"Special Collections"

"University of Virginia Library"

"Charlottesville Virginia, 22904-4110"

"No further copies can be made."


Assignment 2: Publication and Performance History

1 Did the original publisher issue the book in more than one edition? If so, briefly describe distinguishing features of each (illustrations, cover art, typography, etc.); if not, enter N/A


2 JPEG image of cover art from one subsequent edition, if available

3 JPEG image of sample illustration from one subsequent edition, if available

4 How many printings or impressions of the first edition?

Per Publisher’s Weekly, August 19, 1974: 100,000.

5 Editions from other publishers? If so, list their dates and publishers; if not, enter N/A

Corgi Books, 1974

Jonathan Cape Ltd., 1974

Simon and Schuster, 1974

Ballantine Books, 1974

Vintage, 1995

Gyan Pvt. Ltd., 2016

6 Last date in print?

It is still in print as of February 2018.

7 Total copies sold? (source and date of information?)

Per Publisher’s Weekly, February 3, 1975, Something Happened sold 143,276 copies as of 1974. This was good enough to place it at 5th in their best selling fiction list. The 1975 Bowker Annual corroborates this number, as it reprints the Publisher’s Weekly information.

8 Sales figures by year? (source and date of information?)

Per Publisher’s Weekly, February 3, 1975, Something Happened sold 143,276 copies in 1974. It sold for $10 a copy in its first iteration. 

9 Advertising copy (transcribe significant excerpts, briefly identify where ads were placed)

Publisher’s Weekly, August 1974: “Fall Announcements”

“This extraordinary novel, the most controversial and talked-about book of the autumn, is a work to which one either becomes instantly and totally committed or something one will simply not be able to either stand or understand. For this reviewer it is a work of genuine brilliance, a novel as different in mood from “Catch-22” as possible, but just as devastating in its perception of the American scene today in terms of business, marital, familial responsibilities as Heller’s first novel was in its merciless concentration on what World War II really did to people. Bob Slocum, when we first meet him, seems almost a nice guy, scared of his job, his bosses, uncertain and baffled in his marriage, confused about his children, but in terms we can understand and to which we can relate. If he always takes the easy way out, whether it is in helping to knife an old friend in the back, put down his wife, who drinks too much, whore around a bit, snarl at his son and his daughter, push off to another plane the acknowledgement that his “other son” is a retarded vegetable, he is only doing, after all, what so many, many others of us do every day of our lives in order to survive and to persuade ourselves that this kind of survival is really living. When the “something” does happen in the briefest sparest section of the novel, it is true horror. In almost 600 pages, deliberately and quite consciously circling back on himself again and again, with an increasing psychological power at each circling of the loop, Heller has written a true novel of our times, and every minute of the television news with its revelations of what America has become confirms his insight. He is also a magnificent stylist.”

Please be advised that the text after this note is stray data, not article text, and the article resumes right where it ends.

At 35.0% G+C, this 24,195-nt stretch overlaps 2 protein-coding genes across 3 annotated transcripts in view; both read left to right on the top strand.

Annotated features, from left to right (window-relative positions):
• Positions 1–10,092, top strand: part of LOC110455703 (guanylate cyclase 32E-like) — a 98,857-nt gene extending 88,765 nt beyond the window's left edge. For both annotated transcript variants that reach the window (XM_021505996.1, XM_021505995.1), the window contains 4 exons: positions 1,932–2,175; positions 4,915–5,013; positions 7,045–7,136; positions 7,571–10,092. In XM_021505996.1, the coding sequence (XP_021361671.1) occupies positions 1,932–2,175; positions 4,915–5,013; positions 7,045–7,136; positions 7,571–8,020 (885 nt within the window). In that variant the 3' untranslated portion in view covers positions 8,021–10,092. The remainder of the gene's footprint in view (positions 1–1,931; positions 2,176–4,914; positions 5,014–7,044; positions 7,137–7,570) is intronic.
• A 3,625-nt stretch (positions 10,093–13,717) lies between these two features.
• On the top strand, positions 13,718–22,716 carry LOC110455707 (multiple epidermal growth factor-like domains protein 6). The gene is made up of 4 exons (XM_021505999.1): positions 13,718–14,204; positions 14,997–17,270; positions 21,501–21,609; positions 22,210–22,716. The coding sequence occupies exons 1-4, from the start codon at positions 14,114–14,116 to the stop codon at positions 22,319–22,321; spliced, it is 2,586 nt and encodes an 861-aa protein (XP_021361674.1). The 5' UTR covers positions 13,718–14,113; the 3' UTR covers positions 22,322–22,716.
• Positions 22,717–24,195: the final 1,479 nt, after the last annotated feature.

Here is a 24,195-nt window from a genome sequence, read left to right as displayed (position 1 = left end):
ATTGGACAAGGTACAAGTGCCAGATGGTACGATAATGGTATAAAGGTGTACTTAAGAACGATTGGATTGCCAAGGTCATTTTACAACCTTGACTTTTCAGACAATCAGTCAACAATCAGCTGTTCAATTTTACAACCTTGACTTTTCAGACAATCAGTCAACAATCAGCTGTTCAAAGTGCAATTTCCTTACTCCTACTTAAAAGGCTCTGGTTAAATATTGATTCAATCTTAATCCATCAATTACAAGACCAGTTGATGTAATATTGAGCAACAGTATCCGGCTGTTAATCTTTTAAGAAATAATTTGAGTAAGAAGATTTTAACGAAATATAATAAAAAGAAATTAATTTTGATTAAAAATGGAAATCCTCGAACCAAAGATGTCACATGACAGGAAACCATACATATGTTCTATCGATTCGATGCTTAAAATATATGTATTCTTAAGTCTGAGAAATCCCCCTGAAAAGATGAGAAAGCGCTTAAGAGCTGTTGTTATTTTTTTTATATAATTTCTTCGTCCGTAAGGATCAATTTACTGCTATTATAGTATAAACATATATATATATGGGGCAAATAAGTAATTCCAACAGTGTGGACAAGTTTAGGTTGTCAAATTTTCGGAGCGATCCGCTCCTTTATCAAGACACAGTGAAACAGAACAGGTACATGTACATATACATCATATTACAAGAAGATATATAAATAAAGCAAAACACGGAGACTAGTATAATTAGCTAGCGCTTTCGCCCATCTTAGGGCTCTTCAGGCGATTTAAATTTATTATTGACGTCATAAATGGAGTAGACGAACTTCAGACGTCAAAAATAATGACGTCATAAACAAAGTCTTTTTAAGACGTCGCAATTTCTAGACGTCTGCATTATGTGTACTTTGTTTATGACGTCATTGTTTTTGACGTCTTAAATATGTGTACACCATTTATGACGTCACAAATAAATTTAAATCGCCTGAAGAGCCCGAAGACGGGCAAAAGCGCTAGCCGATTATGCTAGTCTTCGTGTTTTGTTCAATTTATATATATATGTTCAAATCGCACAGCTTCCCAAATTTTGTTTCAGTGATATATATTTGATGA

Publisher’s Weekly, September 1974: “Indexes and Forecasts”

Heller, Joseph. Something Happened. Knopf. $10; signed boxed edition $20. 10/16.

10 JPEG image of sample advertisement, if available

11 Other promotion

A signed boxed copy of the novel appeared, limited to 350 copies. They included the following transcription:


12 Performances in other media? If so, list media, date, title, production information; if not, enter N/A


13 Translations? If translated, give standard bibliographic information for each translation. If none, enter N/A

Der er Sket Noget (Danish, 1974) translator Mogens Boisen

Een incident “Something happened” (Dutch, 1974) translator Guido Golüke

Jotakin on tapahtunut (Finnish, 1975) translator Erkki Vainikkala

E’ successo qualcosa (Italian, 1975) translator Attilio Veraldi)

Det Har Hendt Noe (Norwegian, 1975)

Was geschah mit Slocum? (German, 1977)

Valami Torent (Hungarian, 1978)

Что-то случилось роман (Russian, 1978) translator R. Oblonskoj

Nekaj se je Zgodilo (Slovenian, 1978) translator Gitica Jakopin

Panique (French, 1979) translator Josane and Marianne Duranteau